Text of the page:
Before I even decided to take up the Professional Teachers Course in UPOU, I had several experiences being a teacher.


I used to teach in our church as a Sunday School and VCS (Vacation Church School) teacher for 9 years. My duties were not difficult yet not too easy. I would teach the kids some church songs and rhymes, I used to play with them and make some ice breakers, and I would tell stories from the bible, making sure that they get the moral of the stories.


I used to teach Korean and Chinese kids at a summer camp in Clark Pampanga. I had one-on-one tutorial classes and some group classes. Basically, I make sure they learn to speak in English.

I was an online teacher for 4 years. Through the use of technology, I used to teach English to Asians of any ages by using Skype or other private video chat applications.


These were just some of my experiences as a teacher before. I was a teacher and I enjoyed my job. I enjoyed the title used by my students to call me.  But then, was I a professional?


What does it really takes to be a professional teacher?


If I was already called a teacher by my students, why am I still aiming to study PTC now and get my license?


Because… I was just not enough. My credentials are not enough. My learning was not enough. I have to be enlightened. I have to be aware of the real duties. I have to be equipped.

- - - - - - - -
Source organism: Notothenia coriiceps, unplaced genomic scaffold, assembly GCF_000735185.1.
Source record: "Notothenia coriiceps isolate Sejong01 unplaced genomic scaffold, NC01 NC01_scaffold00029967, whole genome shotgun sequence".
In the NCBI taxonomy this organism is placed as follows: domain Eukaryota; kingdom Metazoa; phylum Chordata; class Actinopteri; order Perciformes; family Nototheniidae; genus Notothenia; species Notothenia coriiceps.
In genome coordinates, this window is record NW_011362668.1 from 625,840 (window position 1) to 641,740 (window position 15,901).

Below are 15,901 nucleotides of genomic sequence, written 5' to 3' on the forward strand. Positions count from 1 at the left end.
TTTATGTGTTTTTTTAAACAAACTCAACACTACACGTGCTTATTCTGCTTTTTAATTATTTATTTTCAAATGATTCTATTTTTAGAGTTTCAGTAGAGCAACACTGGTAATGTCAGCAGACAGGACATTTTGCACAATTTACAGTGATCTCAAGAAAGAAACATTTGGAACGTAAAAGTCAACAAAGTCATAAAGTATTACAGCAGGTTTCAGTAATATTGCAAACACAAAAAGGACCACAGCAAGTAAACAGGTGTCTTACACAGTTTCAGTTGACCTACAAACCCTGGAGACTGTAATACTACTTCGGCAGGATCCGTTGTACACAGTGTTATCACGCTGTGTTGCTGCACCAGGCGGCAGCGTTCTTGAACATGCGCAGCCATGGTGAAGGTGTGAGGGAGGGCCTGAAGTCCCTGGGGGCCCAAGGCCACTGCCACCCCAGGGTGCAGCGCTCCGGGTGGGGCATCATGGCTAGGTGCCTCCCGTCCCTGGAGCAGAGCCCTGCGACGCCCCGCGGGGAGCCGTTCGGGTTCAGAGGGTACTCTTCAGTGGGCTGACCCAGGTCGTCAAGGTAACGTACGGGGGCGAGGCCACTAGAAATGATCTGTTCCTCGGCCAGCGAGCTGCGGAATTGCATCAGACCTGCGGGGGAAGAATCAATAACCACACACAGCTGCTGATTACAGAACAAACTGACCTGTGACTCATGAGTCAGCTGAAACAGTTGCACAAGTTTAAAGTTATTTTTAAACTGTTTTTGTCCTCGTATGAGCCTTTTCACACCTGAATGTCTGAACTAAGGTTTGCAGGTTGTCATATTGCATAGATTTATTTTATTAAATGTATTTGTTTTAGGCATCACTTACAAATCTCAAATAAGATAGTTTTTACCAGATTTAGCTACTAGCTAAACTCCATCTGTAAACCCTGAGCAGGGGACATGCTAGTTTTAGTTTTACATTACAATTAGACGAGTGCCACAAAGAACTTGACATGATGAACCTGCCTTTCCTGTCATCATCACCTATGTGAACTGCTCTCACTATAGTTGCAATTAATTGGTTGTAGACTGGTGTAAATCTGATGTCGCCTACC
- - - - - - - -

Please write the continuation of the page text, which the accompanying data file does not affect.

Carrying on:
Teacher professionalism, in the Philippines, requires a proper degree and a board exam. I may have a few experiences, but I do not have a license. Therefore, I am aiming to be a professional teacher.

Professionalism. Big word… Are teachers being regarded as professionals?


According to the Dynamics of Teachers Professionalism in an Asian Context by Terrence Edward QUONG, Expectations of professionalism are important in regards to what is perceived to be the roles, responsibilities, accepted practices and roles of teachers.


There are several perspective when it comes to professionalism.


The main thing that I have realized after studying this module is that being professional teacher means being able to understand and absorb that teaching involves many big responsibilities. It does not only end when we teach the students the lessons. Like the saying goes, “great power comes with great responsibility”. In teaching, we have social responsibilities too. We consider the people around us, the parents of our students, the government and the society. All these factors affect teaching and learning. And when we come to comprehend our responsibilities and fulfill them happily, that is the start of us being professionals.


Leave a Reply

Fill in your details below or click an icon to log in: Logo

You are commenting using your account. Log Out /  Change )

Google+ photo

You are commenting using your Google+ account. Log Out /  Change )

Twitter picture

You are commenting using your Twitter account. Log Out /  Change )

Facebook photo

You are commenting using your Facebook account. Log Out /  Change )


Connecting to %s